Your Ideals and Choices: Questioning Your Beliefs

Your ideas about right and wrong have immense influence over the decisions you make. But how deeply have you examined the foundational values by which you’re living your life? How can you discover what those values truly are? Questioning your beliefs could involve an exploration of how you would feel in hypothetical situations that pose painful ethical challenges. Although thinking about such situations can be uncomfortable, it is a way to uncover your true core values.

Suppose you have enough water for you, your spouse, and/or your children to survive for six months. During this period, there’s a 50-50 chance you’ll be given more, and you know the water supply will return in six months. Meanwhile, other people around you are dying of thirst, and they beg you for water. Would you sacrifice water for them?

What if the person asking was a good friend, a sibling, or a parent? How willing would you be to share something so vital when life and death are in the balance?

How do your ideal values and instincts for survival coexist? Where do your loyalties lie?

Maybe you resist the premise of this ethical challenge, and you hold on to the belief that there must be a creative solution that allows everyone to have water.

Some choices can come home to roost: they are not merely hypothetical. Even though the choice posed in the above scenario may seem unlikely to materialize, it—or one like it—could happen. Our loyalties get divided. There are times when you have to make difficult choices. Will your ideals and religious beliefs hold up when you have to make those choices?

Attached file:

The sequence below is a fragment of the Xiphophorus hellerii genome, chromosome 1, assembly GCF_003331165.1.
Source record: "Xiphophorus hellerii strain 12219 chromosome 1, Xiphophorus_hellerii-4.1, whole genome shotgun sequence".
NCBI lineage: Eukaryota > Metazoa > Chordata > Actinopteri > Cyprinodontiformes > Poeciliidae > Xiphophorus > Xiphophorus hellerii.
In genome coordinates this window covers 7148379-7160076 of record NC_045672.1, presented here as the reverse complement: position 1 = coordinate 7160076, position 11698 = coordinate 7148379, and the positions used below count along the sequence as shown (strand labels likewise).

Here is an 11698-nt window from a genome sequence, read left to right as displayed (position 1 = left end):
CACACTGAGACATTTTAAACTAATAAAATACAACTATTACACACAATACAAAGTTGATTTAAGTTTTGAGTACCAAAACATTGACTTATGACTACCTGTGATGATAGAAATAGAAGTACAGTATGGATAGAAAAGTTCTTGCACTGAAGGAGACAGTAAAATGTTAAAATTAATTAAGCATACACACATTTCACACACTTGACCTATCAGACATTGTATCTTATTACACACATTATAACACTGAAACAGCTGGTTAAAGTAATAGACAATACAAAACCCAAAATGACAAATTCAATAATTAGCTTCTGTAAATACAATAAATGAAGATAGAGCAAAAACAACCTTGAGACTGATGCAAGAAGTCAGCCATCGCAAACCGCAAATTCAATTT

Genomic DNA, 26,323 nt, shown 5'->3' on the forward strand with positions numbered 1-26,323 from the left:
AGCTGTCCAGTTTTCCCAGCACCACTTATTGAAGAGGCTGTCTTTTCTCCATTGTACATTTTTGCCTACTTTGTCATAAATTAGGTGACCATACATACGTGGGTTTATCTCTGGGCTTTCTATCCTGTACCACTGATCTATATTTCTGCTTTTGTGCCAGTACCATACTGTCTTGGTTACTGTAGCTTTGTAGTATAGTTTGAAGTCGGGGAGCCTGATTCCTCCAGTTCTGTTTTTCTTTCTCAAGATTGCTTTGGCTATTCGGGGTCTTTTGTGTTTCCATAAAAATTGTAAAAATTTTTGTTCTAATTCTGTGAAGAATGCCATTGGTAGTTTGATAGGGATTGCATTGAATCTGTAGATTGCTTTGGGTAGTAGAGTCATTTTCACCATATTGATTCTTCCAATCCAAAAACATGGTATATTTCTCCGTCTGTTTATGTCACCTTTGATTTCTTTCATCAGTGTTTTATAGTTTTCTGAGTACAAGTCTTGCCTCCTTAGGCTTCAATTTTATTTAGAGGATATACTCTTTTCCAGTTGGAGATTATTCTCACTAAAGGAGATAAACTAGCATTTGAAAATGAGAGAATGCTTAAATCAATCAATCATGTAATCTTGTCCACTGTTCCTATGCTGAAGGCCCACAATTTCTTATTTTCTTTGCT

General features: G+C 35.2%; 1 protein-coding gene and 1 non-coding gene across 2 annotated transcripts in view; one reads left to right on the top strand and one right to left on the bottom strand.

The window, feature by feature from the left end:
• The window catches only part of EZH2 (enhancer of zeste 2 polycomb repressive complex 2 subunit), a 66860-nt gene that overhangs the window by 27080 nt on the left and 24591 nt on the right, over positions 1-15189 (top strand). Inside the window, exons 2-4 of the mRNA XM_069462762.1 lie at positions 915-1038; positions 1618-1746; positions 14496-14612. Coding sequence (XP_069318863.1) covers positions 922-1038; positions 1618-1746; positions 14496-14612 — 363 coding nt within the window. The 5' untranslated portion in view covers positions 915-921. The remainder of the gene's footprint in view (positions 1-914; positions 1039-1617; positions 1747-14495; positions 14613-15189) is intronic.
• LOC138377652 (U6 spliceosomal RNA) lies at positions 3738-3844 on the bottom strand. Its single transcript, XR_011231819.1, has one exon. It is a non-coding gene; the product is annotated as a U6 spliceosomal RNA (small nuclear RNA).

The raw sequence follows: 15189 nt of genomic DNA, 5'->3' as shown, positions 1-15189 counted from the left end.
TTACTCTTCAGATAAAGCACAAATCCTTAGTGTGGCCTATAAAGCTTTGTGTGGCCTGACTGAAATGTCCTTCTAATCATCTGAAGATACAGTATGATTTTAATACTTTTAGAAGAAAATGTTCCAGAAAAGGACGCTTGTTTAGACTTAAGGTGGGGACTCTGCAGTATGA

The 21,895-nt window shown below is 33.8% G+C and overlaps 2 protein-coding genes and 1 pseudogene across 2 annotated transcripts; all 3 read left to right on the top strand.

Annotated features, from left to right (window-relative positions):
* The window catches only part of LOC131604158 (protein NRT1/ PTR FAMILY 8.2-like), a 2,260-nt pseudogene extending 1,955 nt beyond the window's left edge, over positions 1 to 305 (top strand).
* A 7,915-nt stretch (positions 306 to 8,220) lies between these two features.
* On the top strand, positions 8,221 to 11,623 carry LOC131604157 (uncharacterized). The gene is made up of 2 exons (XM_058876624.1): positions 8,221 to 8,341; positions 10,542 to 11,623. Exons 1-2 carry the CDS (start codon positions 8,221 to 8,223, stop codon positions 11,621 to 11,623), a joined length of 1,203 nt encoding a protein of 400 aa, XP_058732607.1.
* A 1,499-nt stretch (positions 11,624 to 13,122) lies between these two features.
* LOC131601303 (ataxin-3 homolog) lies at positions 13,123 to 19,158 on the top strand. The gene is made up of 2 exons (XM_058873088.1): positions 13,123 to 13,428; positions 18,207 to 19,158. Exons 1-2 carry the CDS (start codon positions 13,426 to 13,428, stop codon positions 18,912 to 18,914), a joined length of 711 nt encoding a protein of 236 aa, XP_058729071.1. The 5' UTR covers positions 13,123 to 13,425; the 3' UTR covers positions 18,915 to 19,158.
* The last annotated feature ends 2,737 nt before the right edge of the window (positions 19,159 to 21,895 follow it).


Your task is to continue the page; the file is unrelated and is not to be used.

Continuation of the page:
Often, our beliefs have gone challenged. We live according to the same old story we always have, never reflecting on why we think, feel, and act as we do, unaware that we have the power to change our story to a better one. When someone we care about does something that brings our beliefs into question, we may revisit and struggle with what we believed wholeheartedly for a lifetime. It may not have occurred to us that someday we would have to examine that belief.

Think about an unquestioned belief that you hold. Imagine a situation that would cause you to question that belief. How might your belief change?



Carl Greer, PhD, PsyD, is a retired clinical psychologist and Jungian analyst, a businessman, and a shamanic practitioner, author, and philanthropist funding over 60 charities and more than 850 past and current Greer Scholars. He has taught at the C.G. Jung Institute of Chicago and been on staff at the Replogle Center for Counseling and Well-Being.


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